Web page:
International Refugee Assistance Project v. Trump

Filing 66

AMICUS CURIAE/INTERVENOR BRIEF by Amicus Supporting Appellant American Civil Rights Union in electronic and paper format. Type of Brief: Amicus Curiae. Method of Filing Paper Copies: courier. Date Paper Copies Mailed, Dispatched, or Delivered to Court: 03/31/2017. [1000053876] [17-1351] Kenneth Klukowski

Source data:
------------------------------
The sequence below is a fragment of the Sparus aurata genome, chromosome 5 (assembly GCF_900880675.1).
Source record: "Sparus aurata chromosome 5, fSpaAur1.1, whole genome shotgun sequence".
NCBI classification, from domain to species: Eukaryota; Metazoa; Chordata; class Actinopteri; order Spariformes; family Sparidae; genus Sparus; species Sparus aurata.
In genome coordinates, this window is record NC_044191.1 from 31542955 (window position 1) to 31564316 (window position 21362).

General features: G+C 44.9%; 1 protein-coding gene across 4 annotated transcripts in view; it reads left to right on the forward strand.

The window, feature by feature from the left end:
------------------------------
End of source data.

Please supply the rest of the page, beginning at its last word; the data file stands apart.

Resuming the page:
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No. 17-1351 IN THE United States Court of Appeals for the Fourth Circuit INTERNATIONAL REFUGEE ASSISTANCE PROJECT, ET AL., Plaintiffs-Appellees, v. DONALD J. TRUMP, ET AL., Defendants-Appellants. On Appeal from the United States District Court for the District of Maryland BRIEF FOR THE AMERICAN CIVIL RIGHTS UNION AS AMICUS CURIAE IN SUPPORT OF APPELLANTS AND REVERSAL KENNETH A. KLUKOWSKI Counsel of Record AMERICAN CIVIL RIGHTS UNION 3213 Duke Street #625 Alexandria, Virginia 22314 Telephone (877) 730-2278 kklukowski@firstliberty.org March 31, 2017 Attorney for Amicus Curiae CORPORATE DISCLOSURE STATEMENT Pursuant to Federal Rule of Appellate Procedure 26.1 and the rules of this court, Amicus Curiae American Civil Rights Union declares the following: The American Civil Rights Union is a 501(c)(3) organization that has not issued stock to the public, and accordingly no publicly held company owns 10% or more of its stock. It has no parent company and no subsidiaries. Dated March 31, 2017 Respectfully submitted, s/ Kenneth A. Klukowski Kenneth A. Klukowski Attorney for Amicus Curiae i TABLE OF CONTENTS CORPORATE DISCLOSURE STATEMENT ......................................................... i TABLE OF AUTHORITIES ................................................................................... iii INTEREST OF AMICUS CURIAE ......................................................................... 1 SUMMARY OF ARGUMENT ................................................................................ 2 ARGUMENT ............................................................................................................ 4 I. The Establishment Clause does not apply to facially neutral immigration statutes and administrative actions ............................................ 4 II. The Supreme Court has abandoned the Lemon/endorsement test in favor of a history-and-coercion test ................................................................ 6 A. B. Executive Order 13,780 is consistent with the historical meaning of the Establishment Clause ................................................ 15 C. III. The Supreme Court has abandoned the “endorsement” variation of Lemon’s purpose prong .................................................................... 7 Executive Order 13,780 does not coerce persons in the United States to participate in a religious exercise ........................................ 17 If this court reaches the Establishment Clause claim, Town of Greece controls.......................................................................................................... 19 CONCLUSION ....................................................................................................... 22 CERTIFICATE OF COMPLIANCE ...................................................................... 23 CERTIFICATE OF SERVICE ............................................................................... 24 ii TABLE OF AUTHORITIES Cases Agostini v. Felton, 521 U.S. 203 (1997) ........................................................................................ 8, 20 Am. Atheists, Inc. v. Duncan, 637 F.3d 1095 (10th Cir. 2010) ............................................................................15 Centro Tepeyac v. Montgomery Cnty., 722 F.3d 184 (4th Cir. 2013) (en banc) ................................................................21 County of Allegheny v. ACLU, Greater Pittsburgh Chapter, 492 U.S. 573 (1989) ..................................................................................... passim Cressman v. Thompson, 798 F.3d 938 (10th Cir. 2015) ..............................................................................14 Engel v. Vitale, 370 U.S. 421 (1962) .............................................................................................12 Hosanna-Tabor Evangelical Lutheran Church & School v. EEOC, 565 U.S. 171 (2012) .............................................................................................11 Kleindienst v. Mandel, 408 U.S. 753 (1972) ...............................................................................................4 Lamb’s Chapel v. Ctr. Moriches Union Free Sch. Dist., 508 U.S. 384 (1993) .............................................................................................13 Landon v. Plasencia, 459 U.S. 21 (1982) .................................................................................................4 Larson v. Valente, 456 U.S. 228 (1982) ...........................................................................................5, 6 Lee v. Weisman, 505 U.S. 577 (1992) .............................................................................................10 iii Lemon v. Kurtzman, 403 U.S. 602 (1971) ...............................................................................................7 Lund v. Rowan Cnty., 837 F.3d 407 (4th Cir. 2016) ..................................................................................9 Marks v. United States, 430 U.S. 188 (1977) .............................................................................................12 Marsh v. Chambers, 463 U.S. 783 (1983) ...................................................................................... 10, 13 McCreary County v. ACLU of Kentucky, 545 U.S. 844 (2005) ...................................................................... 8, 14, 17, 20, 21 Mitchell v. Helms, 530 U.S. 793 (2000) ...............................................................................................8 Myers v. Loudoun Cnty. Pub. Schs., 418 F.3d 395 (4th Cir. 2005) ................................................................................11 Pashby v. Delia, 709 F.3d 307 (4th Cir. 2013) ................................................................................21 Rodriguez de Quijas v. Shearson/Am. Express, Inc., 490 U.S. 477 (1989) .............................................................................................20 Santa Fe Indep. Sch. Dist. v. Doe, 530 U.S. 290 (2000) ...............................................................................................8 Smith v. Jefferson Cnty. Bd. of Sch. Comm’rs, 788 F.3d 580 (6th Cir. 2015) ................................................................................14 Tearpock-Martini v. Borough of Shickshinny, 756 F.3d 232 (3d Cir. 2014) .................................................................................14 Town of Greece v. Galloway, 134 S. Ct. 1811 (2014) ................................................................................. passim iv United States v. South Carolina, 720 F.3d 518 (4th Cir. 2013) ................................................................................20 United States v. Verdugo-Urquidez, 494 U.S. 259 (1990) ...............................................................................................4 Utah Highway Patrol Ass’n v. Am. Atheists, Inc., 565 U.S. 994 (2011) ........................................................................................ 9, 10 Van Orden v. Perry, 545 U.S. 677 (2005) ...................................................................................... 10, 11 Constitution and Statutes U.S. Const. amend. I, cl. 1 ............................................................................... passim 8 U.S.C. § 1182(f) ......................................................................................................5 Other Authorities Executive Order 13,769 .................................................................................. 6, 7, 19 Executive Order 13,780, 82 Fed. Reg. 13,209 (Mar. 9 2017) ......................... passim v INTEREST OF AMICUS CURIAE1 The American Civil Rights Union (ACRU) is a nonpartisan 501(c)(3) nonprofit public-policy organization dedicated to protecting constitutional liberty. Founded by Reagan White House adviser Robert Carleson and currently headquartered in Alexandria, Virginia, on the boarder of the Nation’s capital, the ACRU believes that the best safeguards of civil rights for all Americans are found in faithful adherence to constitutional government. This faithfulness recognizes that, as important as enumerated rights are, the Framers regarded the Constitution’s structural features—enumerated powers, separation of powers, and checks and balances—as the most durable bulwarks to protect individual liberty by ensuring a strictly limited federal government. The ACRU Policy Board sets the policy priorities of the organization, and include some of the most distinguished statesmen in the Nation on matters of constitutional law and constitutional governance. Current Policy Board members include: the 75th Attorney General of the United States, Edwin Meese III; Charles J. Cooper, the former Assistant Attorney General for the Office of Legal Counsel, William Bradford Reynolds, the former Assistant Attorney General for the Civil Rights Division; and J. Kenneth 1 Amicus Curiae American Civil Rights Union certifies that all parties have consented to the filing of this brief. No party or counsel for any party authored this brief in whole or in part, and no person or entity other than the American Civil Rights Union contributed any money to fund the preparation or submission of this brief. 1 Blackwell, the former U.S. Ambassador to the United Nations Human Rights Commission. Over the years, the Policy Board has previously included other senior officials from the U.S. Department of Justice and leadings jurists from the federal judiciary, such as the late Judge Robert H. Bork, and Judge Kenneth W. Starr, both of whom served on the U.S. Court of Appeals for the District of Columbia Circuit. The ACRU has at least three specific institutional interests here. First, advocating strict adherence to the requirements of Article III regarding lawsuits that are properly justiciable within the federal court system. Second, ensuring that the most qualified federal officers are making decisions on immigration policy. And third, advocating an interpretation of the Establishment Clause that comports with the historical understanding of that constitutional guarantee. That third interest is the focus of this amicus brief. SUMMARY OF ARGUMENT The Establishment Clause does not apply to facially neutral immigration statutes and administrative actions. Although this court should not reach the merits of this case due to numerous threshold issues, Executive Order 13,780 does not implicate the Establishment Clause in any event. Like other constitutional rights, it cannot be claimed by foreigners on foreign soil. The court’s analysis in that regard does not fluctuate based on the level of the enactment or the breadth of its scope. 2 The district court applied the wrong standard by looking to whether the Executive Order had a secular purpose or whether it endorsed a particular religious message. The Supreme Court in 2014 jettisoned that line of cases and abandoned such lines of inquiry. Under current Supreme Court precedent, the Establishment Clause is violated if a government action involving religion would have been regarded as an official establishment in 1791, or if a historically accepted enactment coerces a person to engage in a religious exercise. There is no question that Executive Order 13,780 is not a religious establishment by historical standards, nor does it coerce any of the Plaintiffs here. Not only did Plaintiffs present no evidence that would satisfy either step of the correct analysis, they do not even allege that the President’s order violates either aspect of this constitutional standard. Despite the Supreme Court’s recent major change in Establishment Clause jurisprudence, if there were any case from the Court directly on point, this court would be required to follow that errant precedent until the Supreme Court explicitly overrules it. But this case presents a question of first impression, so the new standard controls. Given that there is no evidence or allegations that Executive Order 13,780 violates the Establishment Clause under the current analysis, rather than vacate and remand, this court would reverse the district court’s preliminary injunction. 3 ARGUMENT I. The Establishment Clause does not apply to facially neutral immigration statutes and administrative actions. The Establishment Clause commands that “Congress shall make no law respecting an establishment of religion.” U.S. CONST. amend. I, cl. 1. However, “an alien seeking initial admission to the United States requests a privilege and has no constitutional rights regarding his application, for the power to admit or exclude aliens is a sovereign prerogative.” Landon v. Plasencia, 459 U.S. 21, 32 (1982). Lacking any meaningful connection to this Nation, the aliens being denied entry cannot assert any right with a situs in any clause of the Bill of Rights. See United States v. Verdugo-Urquidez, 494 U.S. 259, 265 (1990). This includes the Establishment Clause. See Kleindienst v. Mandel, 408 U.S. 753 (1972). This court should not reach the constitutional question in this case. The district court held that Plaintiffs have a substantial likelihood of success on the merits of their Establishment Clause claim. JA 794–807. This lawsuit should have been dismissed on numerous threshold issues, as the Department of Justice explains in its opening brief. But if this court were to hold that all the threshold issues are satisfied, then also (correctly) hold that President Trump’s Executive Order 13,780, 82 Fed. Reg. 13,209 (Mar. 9, 2017), is consistent with the applicable federal statutes, then in reaching the constitutional issue, this court must hold that the Executive Order is also fully consistent with the Establishment Clause as well. 4 It is utterly irrelevant regarding constitutionality that Executive Order 13,780 can be described as “the promulgation of sweeping immigration policy at the highest levels of the political branches.” JA 806 (internal quotation marks omitted).2 The district court’s statement is puzzling, given that whether it is the President acting pursuant to 8 U.S.C. § 1182(f), or other high-ranking officials such as the Attorney General making an immigration decision, see, e.g., Mandel, 408 U.S. at 769–70, it is Congress’ policy that is being effectuated, carried out by Executive officers Congress empowered by statute. The district court drew this novel distinction, however, to elide Mandel and render a decision on the Establishment Clause claim. Plaintiffs’ argument also includes that Executive Order 13,780 violates the Establishment Clause because “one religious denomination cannot be officially preferred over another.” JA 209 (quoting Larson v. Valente, 456 U.S. 228, 244 (1982)). However, Larson’s bar only applies when the positive law at issue makes “explicit and deliberate distinctions.” Larson, 456 U.S. at 246 n.23. Executive 2 For evidentiary purposes, statements made by a private citizen who later becomes a public official should also be utterly irrelevant. Although in this case that private citizen was elected to the highest office in the land as President of the United States, the district court offers no limiting principle on the level of office. If this court does not correct the district court’s error, it could be used against county sheriffs, town board members, or school superintendents. Nor does this rule apply only to candidates for public office, as the district court cited to statements made several years ago when Donald Trump was a prominent private citizen talking on a television show. See, e.g., JA 797–800. 5 Order 13,780 does precisely the opposite: It is explicitly religion-neutral. It references its predecessor, Executive Order 13,769, only to declare that the first measure “did not provide a basis for discriminating on the basis of religion,” explaining that it had intended to provide priority refugee relief to “members of persecuted religious minority groups,” including subsects of the majority religion. Exec. Order 13,780 § 1(b)(iv). After the explicit disclaimer regarding the preceding order, the new Executive Order is silent on religious faith. Larson is inapposite. All the statements cited by the district court as the basis for holding that the Executive Order discriminates on the basis of religion were extrinsic evidence consisting of statements by Donald Trump—some as President, but many as a private citizen—plus statements by presidential aides. See JA 795–803. These do not constitute evidence of an Establishment Clause violation. II. The Supreme Court has abandoned the Lemon/endorsement test in favor of a history-and-coercion test. Federal Defendants are correct that, even if the court holds that all the threshold issues are satisfied and thus reaches the merits of the case, Executive Order 13,780 is permissible even under previous decades of Establishment Clause jurisprudence, characterized alternatively as the Lemon test or the endorsement test (both described below). However, in Town of Greece v. Galloway, 134 S. Ct. 1811 (2014), the Supreme Court jettisoned that test in favor of one that looks to history 6 and coercion. The challenged Executive Order is a fortiori constitutional under the historically grounded analytical framework recently resuscitated in Town of Greece. This court should not construe the Department of Justice’s brief as a concession that Lemon controls. It does not. Under the test that does control, the two-step test from Town of Greece, it is even more clear that the President’s Executive Order 13,780 is constitutional. A. The Supreme Court has abandoned the “endorsement” variation of Lemon’s purpose prong. Until recently, the Supreme Court would often apply the so-called Lemon test when deciding Establishment Clause claims, under which government action violates the Establishment Clause if it (1) lacks a “secular legislative purpose,” (2) has a principal effect that advances religion, or (3) fosters “excessive entanglement” between government and religion. Lemon v. Kurtzman, 403 U.S. 602, 612–13 (1971). The test proved so unworkable that the Court finally revised it into the “endorsement test” in County of Allegheny v. ACLU, Greater Pittsburgh Chapter, 492 U.S. 573 (1989). Under this test, a court asks “whether the challenged governmental practice has the purpose or effect of ‘endorsing’ religion.” Id. at 592. This variation of Lemon predicates the endorsement test on the premise that the Establishment Clause “prohibits government from appearing to take a position on questions of religious belief or from making adherence to a religion relevant in any way to a person’s standing in the political community.” Id. 7 at 594 (internal quotation marks omitted). The question of endorsement is from the perspective of a hypothetical “reasonable” or “objective” observer. Santa Fe Indep. Sch. Dist. v. Doe, 530 U.S. 290, 308 (2000). Four Justices vigorously dissented in Allegheny, with Justice Kennedy authoring the dissenting opinion. Allegheny, 492 U.S. at 659–70 (Kennedy, J., concurring in the judgment in part and dissenting in part). As discussed below, the dissenting Justices categorically rejected the endorsement concept as a valid interpretation of the Establishment Clause, instead insisting that the Establishment Clause must be interpreted consistent with its historical meaning, a meaning that focuses on coercion, rather than endorsement. Although the endorsement test began as a revision of Lemon’s second prong—the effects prong—it has long since subsumed the other two prongs as well. In 1997, the Court “recast Lemon’s entanglement inquiry as simply one criterion relevant to determining a statute’s effect,” collapsing Lemon’s third prong into merely one aspect of Lemon’s second prong. Mitchell v. Helms, 530 U.S. 793, 807–08 (2000) (opinion of Thomas, J.) (discussing Agostini v. Felton, 521 U.S. 203, 232–33 (1997)); accord id. at 845 (O’Connor, J., concurring in the judgment). Then in the case most central to the district court’s analysis, McCreary County v. ACLU of Kentucky, 545 U.S. 844 (2005), the Court recast Lemon’s first prong as an endorsement inquiry. The Court engrafted the endorsement test’s rationale into 8 the purpose prong, holding that “[b]y showing a purpose to favor religion, the government sends the . . . message to . . . adherents that they are insiders, favored members [of the political community].” Id. at 860 (internal quotation marks omitted). After supplying the necessary fifth vote for the majority opinion, Justice O’Connor’s concurring opinion added even more explicitly, “The purpose behind the counties’ display is relevant because it conveys an unmistakable message of endorsement to the reasonable observer.” Id. at 883 (O’Connor, J., concurring). A panel of this court has already acknowledged the fusion of these two inquiries. See Lund v. Rowan Cnty., 837 F.3d 407, 424 (4th Cir. 2016), vacated for reh’g en banc, 2016 U.S. App. LEXIS 19805 (4th Cir. Oct. 31, 2016) (No. 15-1591). After 2005, government violates the Establishment Clause if (1) it shows a purpose favoring religion, conveying to a reasonable observer an endorsement of religion, (2) its action has the effect of advancing religion because a reasonable observer would believe the government is endorsing religion, or (3) its action excessively entangles government with religion, such that a reasonable observer would conclude the government is endorsing religion. Endorsement is now the touchstone of all three of Lemon’s prongs, including the purpose prong prominently at issue in this case. Some Justices even refer to the test on occasion as the “Lemon/endorsement test.” See, e.g., Utah Highway Patrol Ass’n v. Am. 9 Atheists, Inc., 565 U.S. 994, 996 (2011) (Thomas, J., dissenting from the denial of certiorari). However, in some types of Establishment Clause cases the Court does not apply Lemon at all. For example, in Marsh v. Chambers, 463 U.S. 783 (1983), the Supreme Court eschewed Lemon when it affirmed the constitutionality of legislative prayers at the outset of lawmaking sessions. See id. at 794–95. And in Lee v. Weisman, 505 U.S. 577 (1992), the Court held that prayers at public school graduation ceremonies are unconstitutional because they coerce minors (though not adults) who are present. Id. at 599. In more recent years, the Supreme Court has looked to history rather than Lemon in Establishment Clause cases. In Van Orden v. Perry, 545 U.S. 677 (2005), the Court upheld a longstanding Ten Commandments display outside the Texas statehouse, with the principal opinion focusing on the place of the Ten Commandments in American history. Id. at 686–90 (opinion of Rehnquist, C.J.).3 The plurality held that Lemon did not apply in the case, and cast doubt on the test as a whole. Id. at 686 (“Whatever may be the fate of the Lemon test in the larger scheme of Establishment Clause jurisprudence, we think it is not useful in dealing with the sort of passive monument that Texas has erected on its Capitol grounds.”). 3 Justice Breyer supplied the fifth vote setting aside the Lemon/endorsement test to uphold the Ten Commandments, saying that instead of Lemon or the endorsement test, such difficult cases must be decided on the basis of “legal judgment.” Van Orden, 545 U.S. at 700 (Breyer, J., concurring in the judgment). 10 The Justices instead looked to history, explaining, “Instead, our analysis is driven both by the nature of the monument and by our Nation’s history.” Id. So after Van Orden, there is some class of passive displays that are not subject to the Lemon/endorsement test. Indeed, this court has gone even further, extending Van Orden’s displacement of Lemon to other types of establishment cases. See, e.g., Myers v. Loudoun Cnty. Pub. Schs., 418 F.3d 395, 402 (4th Cir. 2005) (upholding under Van Orden a statute concerning voluntary recitations of the Pledge of Allegiance in public schools). In a subsequent Establishment Clause case, the Supreme Court did not even mention Lemon, and instead looked exclusively to history. The Court in 2012 unanimously held that both the Establishment Clause and the Free Exercise Clause require a “ministerial exception” to federal employment laws. Hosanna-Tabor Evangelical Lutheran Church & School v. EEOC, 565 U.S. 171, 188 (2012). Without dissent, the Court’s analysis examined the history that illuminated the Framers’ original meaning of the Religion Clauses, never giving the slightest of nods to purpose, effects, or endorsement. See Hosanna-Tabor, 565 U.S. at 182– 87. Then in Town of Greece the Court looked to history instead of the Lemon/endorsement test, in a decision written by Justice Kennedy. But more that, the Court also explicitly held that the history-and-coercion analysis controlled that 11 legislative prayer case, then broadly commanded without limitation that history must be the touchstone of any Establishment Clause analysis. In doing so, the Court again cast aside Lemon. The Supreme Court applied a two-step analysis in Town of Greece, under which the challenged government practice is unconstitutional (1) if it was historically regarded as an establishment of religion, or (2), even if historically accepted, the practice coerces any person to participate in a religious exercise. Town of Greece, 134 S. Ct. at 1819–25.4 This two-step test is now the controlling interpretation of the Establishment Clause for any case where there is not a Supreme Court case still directly on point that dictates a different outcome.5 In adopting the history-and-coercion test, the controlling plurality opinion sharply criticized the endorsement test. The parties in Town of Greece agreed that 4 Most of the principal opinion in Town of Greece is a majority opinion. However, Part II-B is a three-Justice plurality opinion authored by Justice Kennedy, incorporating all the elements of his dissenting opinion from Allegheny. Town of Greece, 134 S. C. at 1824–28 (plurality). This plurality opinion is narrower than Justice Thomas’s concurring opinion, in which he and Justice Scalia agreed that coercion is unconstitutional, but would limit that rule to “actual legal coercion” such as imprisonment or fines, which were religious establishments under the historical standard, and thus already invalid under Part II-A of the opinion, without the need for Part II-B. Id. at 1837 (Thomas, J., concurring in part and concurring in the judgment). Justice Kennedy’s opinion therefore controls. See Marks v. United States, 430 U.S. 188, 193 (1977). 5 There is a tie between the historical step and the coercion test, in that the Supreme Court has reasoned that “governmentally established religions and religious persecution go hand in hand.” Engel v. Vitale, 370 U.S. 421, 432–33 (1962). 12 Marsh, rather than Lemon or its endorsement revision, was the rule for legislative prayer, and the Court sustained the town’s challenged practice under Marsh in the part of the opinion that commanded a full majority of the Court. Id. at 1815. But the Court then proceeded to say that Marsh did not “‘carv[e] out an exception’ to the Court’s Establishment Clause jurisprudence,” id. at 1818, and instead showcases the approach that should inform every Establishment Clause analysis, see id. at 1819 (“Marsh must not be understood as permitting a practice that would amount to a constitutional violation if not for its historical foundation. The case teaches instead that the Establishment Clause must be interpreted ‘by reference to historical practices and understandings.’”) (quoting Allegheny, 492 U.S. at 670 (Kennedy, J.)). The Court explicitly rejected dictum from Allegheny pertaining to legislative prayer. Id. at 1821. But then the Court engaged in a broad rejection of the premises and rationale of the endorsement test, mirroring the criticisms that no fewer than six Justices had leveled against the test—whether called Lemon or endorsement—in the intervening years. See, e.g., Lamb’s Chapel v. Ctr. Moriches Union Free Sch. Dist., 508 U.S. 384, 398 (1993) (Scalia, J., concurring in the judgment) (collecting cases). In both the majority and plurality parts of his opinion, Justice Kennedy adopts the entirety of his Allegheny dissent as the holding of the Court in Town of Greece. Town of Greece, 134 S. Ct. at 1818–28. 13 This repudiation of the endorsement test includes the standalone purposeprong inquiry from McCreary. Justice Kennedy joined most of the dissent in McCreary, along with all the Justices still serving on the Court who had joined him in his Allegheny dissent. That part of the McCreary dissent adopted the same principles as the Allegheny dissent, and embraced the same historical approach to interpreting the Establishment Clause. See McCreary, 545 U.S. at 900–12 (Scalia, J., dissenting). Aspects of McCreary’s inquiry might survive the Supreme Court’s recurrence to history and tradition in Town of Greece, such as an examination of “the text, legislative history, and implementation of the statute, or comparable official act” of the challenged law (or Executive Order, as is the case here). Id. at 862 (majority opinion) (internal quotation marks omitted). But the Court’s holding in McCreary cannot be reconciled with Town of Greece, and thus did not survive the Court’s 2014 seminal decision. At least two circuits have acknowledged that Town of Greece abrogated Allegheny’s endorsement test. Cressman v. Thompson, 798 F.3d 938, 959 (10th Cir. 2015); Tearpock-Martini v. Borough of Shickshinny, 756 F.3d 232, 238 (3d Cir. 2014). In yet another circuit, Judge Batchelder discussed this doctrinal change at length, Smith v. Jefferson Cnty. Bd. of Sch. Comm’rs, 788 F.3d 580, 596–605 (6th Cir. 2015) (Batchelder, J., concurring in part and concurring in the result), referring to Town of Greece as a “major doctrinal shift” in Establishment Clause 14 jurisprudence, id. at 602. Even before Town of Greece was decided, Judge Gorsuch (very likely soon to be Justice Gorsuch) questioned whether the Lemon/endorsement test is still good law. Am. Atheists, Inc. v. Duncan, 637 F.3d 1095, 1110 (10th Cir. 2010) (Gorsuch, J., dissenting from the denial of reh’g en banc) (asserting that whether the “reasonable observer/endorsement test remains appropriate for assessing Establishment Clause challenges is far from clear.”). B. Executive Order 13,780 is consistent with the historical meaning of the Establishment Clause. 1. Town of Greece holds that “the Establishment Clause must be interpreted ‘by reference to historical practices and understandings.’” Town of Greece, 134 S. Ct. at 1819 (quoting Allegheny, 492 U.S. at 670 (Kennedy, J.)). The Establishment Clause is not violated “where history shows the specific practice is permitted.” Id. The Supreme Court held that “the line [courts] must draw between the permissible and the impermissible is one which accords with history and faithfully reflects the understanding of the Founding Fathers.” Id. (alterations and internal quotation marks omitted). The Court twice upheld legislative prayer because it is “a benign acknowledgement of religion’s role in society,” id. at 1819, which is equally true when those prayers are offered by a local representative as it is when offered by any other government officer or by a community volunteer. Courts would normally hold permissible under the 15 Establishment Clause “a practice that was accepted by the Framers and has withstood the critical scrutiny of time and political change.” Id. The Court elaborated that certain “constraints remain on [prayer] content.” Town of Greece, 134 S. Ct. at 1823. Historically accepted prayers are those that “lend gravity . . . and reflect values long part of the Nation’s heritage,” are “solemn and respectful in tone,” invite lawmakers to “reflect upon shared ideals and common ends,” and sometimes involve asking for “blessings of peace, justice, and freedom.” Id. Legislative prayers are constitutional unless “over time,” a consistent pattern of prayers demonstrate “that the invocations denigrate nonbelievers or religious minorities, threaten damnation, or preach conversion.” Id. The Court noted that many people might strongly object to public prayer, especially prayers expressing beliefs the objectors do not share, but reasoned that “[o]ur tradition assumes that adult citizens, firm in their own beliefs, can tolerate and perhaps appreciate a ceremonial prayer delivered by a person of a different faith.” Id. 2. Plaintiffs here have not made any argument or introduced any evidence that to suggest that Executive Order 13,780 runs afoul of the Establishment Clause under such a historical inquiry. Not a shred of their argument explores the application of the Establishment Clause to immigration questions in 1791. Nor do they cite to any historical source showing that any 16 positive law that is facially neutral on religion, but which some allege affects adherents of one faith more than adherents of another faith, was an official religious establishment during the Framing. The historical record is quite the opposite, as the Federal Defendants provide numerous past examples of government actions favoring one religion over another. Even though such preferential actions from the Early Republic would be sufficient to satisfy the historical pedigree relevant to Town of Greece, the fact that many of these actions were from the twentieth century show how longstanding such policies have been in federal policy. Not only is Executive Order 13,780 constitutional under this standard, Executive Order 13,769 was legally permissible, as well. None of the material the district court held had an impermissible religious purpose under McCreary is impermissible under the historical standard from Town of Greece. Even if such material exists, Plaintiffs did not carry their burden of producing it. Plaintiffs therefore have no chance of success on the merits under this standard, to say nothing of a substantial likelihood of success. C. Executive Order 13,780 does not coerce persons in the United States to participate in a religious exercise. 1. Even if a government enactment involving faith was not considered an establishment of religion in 1791, the Supreme Court has held that the Establishment Clause imposes a second requirement that the government action not be coercive. “It is an elemental First Amendment principle that government 17 may not coerce its citizens ‘to support or participate in any religion or its exercise.’” Town of Greece, 134 S. Ct. at 1825 (plurality opinion of Kennedy, J.) (quoting Allegheny, 492 U.S. at 659 (Kennedy, J.)). For example, when reviewing legislative prayer, this second prong of Town of Greece requires a “fact-sensitive” inquiry to determine whether the government “compelled its citizens to engage in a religious observance,” an inquiry that defines coercion “against the backdrop of historical practice,” id., and thus retains the historical inquiry as the centerpiece of the entire analysis. For example, it is not coercive for municipal leaders during prayers “to show who they are,” including that their prayers “may also reflect the values they hold as private citizens.” Id. at 1826. Justice Kennedy added that other factors would impact the analysis. “The analysis would be different if [municipal] board members directed the public to participate in the prayers, singled out dissidents for opprobrium, or indicated that their decisions might be influenced by a person’s acquiescence in the prayer opportunity.” Id. Justice Kennedy elaborated that public prayers might be coercive “where the prayers [e]ither chastised dissenters [or] attempted lengthy disquisition on religious dogma.” Id. The Court explicitly rejected the argument that feeling offended or excluded violates the Constitution. It goes without saying that no one wants to be offended. “Offense, however, does not equate to coercion.” Id. “Adults often encounter speech they find disagreeable; and an 18 Establishment Clause violation is not made out any time a person experiences a sense of affront from the expression of contrary religious views. . . .” Id. 2. Executive Order 13,780 coerces no one. Neither did Executive Order 13,769. It does not require any immigrant in this country, nor any family member seeking to bring someone into this country, to engage in a religious activity. The President’s order does not require any verbal affirmation of any belief, or any expression of rejecting any belief. It does not require any type of religious attendance, or ceremony, or observance. Executive Order 13,780 does not preach conversion to any one faith, or threaten damnation to the adherents of other faiths. It does not disparage or denigrate followers of any faith, nor does it threaten to withhold public benefits from those who will not acquiesce to a preferred governmental religious display or action. The President’s order of March 6, 2017, is consistent with the second step from Town of Greece. Executive Order 13,780 is therefore consistent with the Establishment Clause. III. If this court reaches the Establishment Clause claim, Town of Greece controls. This is not to say that the Lemon test or its endorsement test revision does not still apply to some Establishment Clause cases. “If a precedent of [the Supreme] Court has direct application in a case, yet appears to rest on reasons rejected in some other line of decisions, the Court of Appeals should follow the 19 case which directly controls, leaving to [the Supreme] Court the prerogative of overruling its own decisions.” Rodriguez de Quijas v. Shearson/Am. Express, Inc., 490 U.S. 477, 484 (1989), quoted in Agostini, 521 U.S. at 237. If this were a case involving a religious government display where the public leaders responsible for it gave the sorts of speeches that were given in Kentucky more than a decade ago, then McCreary would control. If this involved a nativity display in a government building, Allegheny would control. But this case presents a question of first impression to this court. Never before has an immigration Executive Order been challenged on Establishment Clause grounds. There is no precedent directly on point that implicates Agostini’s admonition. With no such precedent, the general rule declared by Town of Greece controls. Again, for all the reasons the Department of Justice sets forth in its opening brief, Executive Order 13,780 passes constitutional muster even if analyzed under McCreary and the endorsement test. But this is a much easier case, because under Town of Greece there cannot even be any doubt that President Trump’s order is consistent with the Establishment Clause. This court reviews for abuse of discretion a district court’s grant of a preliminary injunction. United States v. South Carolina, 720 F.3d 518, 524 (4th Cir. 2013). “Pursuant to this standard, we review the district court’s . . . legal 20 conclusions de novo.” Pashby v. Delia, 709 F.3d 307, 319 (4th Cir. 2013). A district court abuses its discretion when it articulates or applies the wrong legal standard governing the case. See Centro Tepeyac v. Montgomery Cnty., 722 F.3d 184, 188 (4th Cir. 2013) (en banc). The district court conducted an analysis that was manifestly erroneous, applying McCreary instead of Town of Greece. Some may suggest vacatur as the appropriate remedy, to require the district court to reevaluate the evidence under the proper standard. But here, where it is unquestionably clear that the Plaintiffs have made no allegations and proffered no evidence that could possibly show an Establishment Clause violation under Town of Greece, vacatur would be an unnecessary waste of scarce judicial resources and unnecessarily deny the President the vindication to which the Constitution entitles him. This court should reverse. 21 CONCLUSION The district court did not apply the correct rule governing the Establishment Clause claim, thereby abusing its discretion in granting the preliminary injunction. The District of Maryland should accordingly be reversed. Respectfully submitted, s/ Kenneth A. Klukowski KENNETH A. KLUKOWSKI Counsel of Record AMERICAN CIVIL RIGHTS UNION 3213 Duke Street #625 Alexandria, Virginia 22314 Telephone (877) 730-2278 kklukowski@firstliberty.org March 31, 2017 22 CERTIFICATION PURSUANT TO FED. R. APP. P. 29 AND 32 This amicus brief complies with the type-volume limitation of Fed. R. App. P. 29(a)(5) and 32(a)(7) because it contains 5,032 words, excluding the parts of the brief exempted by Fed. R. App. P. 32(f). This brief complies with the typeface requirements of Fed. R. App. P. 32(a)(5) and the type style requirements of Fed. R. App. P. 32(a)(6) because it has been prepared in a proportionally spaced typeface using Microsoft Word in 14-point Times New Roman font. Respectfully submitted, s/ Kenneth A. Klukowski KENNETH A. KLUKOWSKI Counsel of Record AMERICAN CIVIL RIGHTS UNION 3213 Duke Street #625 Alexandria, Virginia 22314 Telephone (877) 730-2278 kklukowski@firstliberty.org 23 CERTIFICATE OF SERVICE I hereby certify that on March 31, 2017, I caused a true and correct copy of the foregoing to be electronically filed with the Clerk of Court for the United States Court of Appeals for the Fourth Circuit using CM/ECF, which will send notification of such filing to counsel of record. Respectfully submitted, s/ Kenneth A. Klukowski KENNETH A. KLUKOWSKI Counsel of Record AMERICAN CIVIL RIGHTS UNION 3213 Duke Street #625 Alexandria, Virginia 22314 Telephone (877) 730-2278 kklukowski@firstliberty.org 24